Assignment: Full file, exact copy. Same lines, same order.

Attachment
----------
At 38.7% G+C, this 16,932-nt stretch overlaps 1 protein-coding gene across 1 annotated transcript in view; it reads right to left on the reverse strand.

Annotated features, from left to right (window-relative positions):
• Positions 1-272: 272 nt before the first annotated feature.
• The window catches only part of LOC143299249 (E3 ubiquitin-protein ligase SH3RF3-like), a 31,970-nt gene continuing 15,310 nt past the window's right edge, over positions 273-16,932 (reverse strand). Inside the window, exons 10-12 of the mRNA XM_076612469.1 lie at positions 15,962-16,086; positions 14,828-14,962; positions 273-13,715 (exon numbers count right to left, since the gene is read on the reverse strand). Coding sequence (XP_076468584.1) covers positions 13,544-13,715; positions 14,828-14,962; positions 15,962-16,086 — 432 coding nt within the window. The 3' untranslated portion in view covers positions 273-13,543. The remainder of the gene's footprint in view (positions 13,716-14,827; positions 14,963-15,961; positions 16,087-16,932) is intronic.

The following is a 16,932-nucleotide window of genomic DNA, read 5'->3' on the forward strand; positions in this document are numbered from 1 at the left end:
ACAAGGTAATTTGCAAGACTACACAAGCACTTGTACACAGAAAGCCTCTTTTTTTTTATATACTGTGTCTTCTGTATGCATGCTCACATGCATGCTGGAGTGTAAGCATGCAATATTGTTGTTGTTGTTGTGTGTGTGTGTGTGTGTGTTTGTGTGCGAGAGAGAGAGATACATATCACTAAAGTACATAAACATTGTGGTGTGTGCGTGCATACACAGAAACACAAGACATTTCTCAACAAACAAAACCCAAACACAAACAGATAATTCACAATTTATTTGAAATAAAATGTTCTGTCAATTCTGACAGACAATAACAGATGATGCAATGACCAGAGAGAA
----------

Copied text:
At 38.7% G+C, this 16,932-nt stretch overlaps 1 protein-coding gene across 1 annotated transcript in view; it reads right to left on the reverse strand.

Annotated features, from left to right (window-relative positions):
• Positions 1-272: 272 nt before the first annotated feature.
• The window catches only part of LOC143299249 (E3 ubiquitin-protein ligase SH3RF3-like), a 31,970-nt gene continuing 15,310 nt past the window's right edge, over positions 273-16,932 (reverse strand). Inside the window, exons 10-12 of the mRNA XM_076612469.1 lie at positions 15,962-16,086; positions 14,828-14,962; positions 273-13,715 (exon numbers count right to left, since the gene is read on the reverse strand). Coding sequence (XP_076468584.1) covers positions 13,544-13,715; positions 14,828-14,962; positions 15,962-16,086 — 432 coding nt within the window. The 3' untranslated portion in view covers positions 273-13,543. The remainder of the gene's footprint in view (positions 13,716-14,827; positions 14,963-15,961; positions 16,087-16,932) is intronic.

The following is a 16,932-nucleotide window of genomic DNA, read 5'->3' on the forward strand; positions in this document are numbered from 1 at the left end:
ACAAGGTAATTTGCAAGACTACACAAGCACTTGTACACAGAAAGCCTCTTTTTTTTTATATACTGTGTCTTCTGTATGCATGCTCACATGCATGCTGGAGTGTAAGCATGCAATATTGTTGTTGTTGTTGTGTGTGTGTGTGTGTGTGTTTGTGTGCGAGAGAGAGAGATACATATCACTAAAGTACATAAACATTGTGGTGTGTGCGTGCATACACAGAAACACAAGACATTTCTCAACAAACAAAACCCAAACACAAACAGATAATTCACAATTTATTTGAAATAAAATGTTCTGTCAATTCTGACAGACAATAACAGATGATGCAATGACCAGAGAGAA